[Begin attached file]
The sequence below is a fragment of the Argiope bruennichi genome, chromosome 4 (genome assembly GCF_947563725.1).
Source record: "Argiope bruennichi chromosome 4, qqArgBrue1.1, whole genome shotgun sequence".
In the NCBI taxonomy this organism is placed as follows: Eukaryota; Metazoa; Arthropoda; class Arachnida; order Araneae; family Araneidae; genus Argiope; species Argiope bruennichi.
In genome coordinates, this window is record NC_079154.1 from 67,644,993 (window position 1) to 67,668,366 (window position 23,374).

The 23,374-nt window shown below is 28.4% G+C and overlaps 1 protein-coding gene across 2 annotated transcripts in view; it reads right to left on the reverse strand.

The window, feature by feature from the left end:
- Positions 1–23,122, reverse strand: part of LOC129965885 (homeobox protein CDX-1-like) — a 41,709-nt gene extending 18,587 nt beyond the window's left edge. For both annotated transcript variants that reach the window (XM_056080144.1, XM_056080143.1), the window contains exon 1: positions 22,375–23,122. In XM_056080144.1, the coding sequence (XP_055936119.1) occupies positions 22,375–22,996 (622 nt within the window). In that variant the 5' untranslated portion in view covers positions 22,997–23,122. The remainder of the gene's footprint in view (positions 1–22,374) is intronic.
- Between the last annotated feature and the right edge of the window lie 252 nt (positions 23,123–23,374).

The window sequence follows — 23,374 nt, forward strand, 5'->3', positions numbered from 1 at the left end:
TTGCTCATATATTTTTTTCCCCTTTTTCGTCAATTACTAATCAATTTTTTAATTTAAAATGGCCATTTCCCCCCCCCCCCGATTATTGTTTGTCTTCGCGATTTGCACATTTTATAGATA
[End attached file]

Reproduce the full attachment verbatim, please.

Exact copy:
The sequence below is a fragment of the Argiope bruennichi genome, chromosome 4 (genome assembly GCF_947563725.1).
Source record: "Argiope bruennichi chromosome 4, qqArgBrue1.1, whole genome shotgun sequence".
In the NCBI taxonomy this organism is placed as follows: Eukaryota; Metazoa; Arthropoda; class Arachnida; order Araneae; family Araneidae; genus Argiope; species Argiope bruennichi.
In genome coordinates, this window is record NC_079154.1 from 67,644,993 (window position 1) to 67,668,366 (window position 23,374).

The 23,374-nt window shown below is 28.4% G+C and overlaps 1 protein-coding gene across 2 annotated transcripts in view; it reads right to left on the reverse strand.

The window, feature by feature from the left end:
- Positions 1–23,122, reverse strand: part of LOC129965885 (homeobox protein CDX-1-like) — a 41,709-nt gene extending 18,587 nt beyond the window's left edge. For both annotated transcript variants that reach the window (XM_056080144.1, XM_056080143.1), the window contains exon 1: positions 22,375–23,122. In XM_056080144.1, the coding sequence (XP_055936119.1) occupies positions 22,375–22,996 (622 nt within the window). In that variant the 5' untranslated portion in view covers positions 22,997–23,122. The remainder of the gene's footprint in view (positions 1–22,374) is intronic.
- Between the last annotated feature and the right edge of the window lie 252 nt (positions 23,123–23,374).

The window sequence follows — 23,374 nt, forward strand, 5'->3', positions numbered from 1 at the left end:
TTGCTCATATATTTTTTTCCCCTTTTTCGTCAATTACTAATCAATTTTTTAATTTAAAATGGCCATTTCCCCCCCCCCCCGATTATTGTTTGTCTTCGCGATTTGCACATTTTATAGATA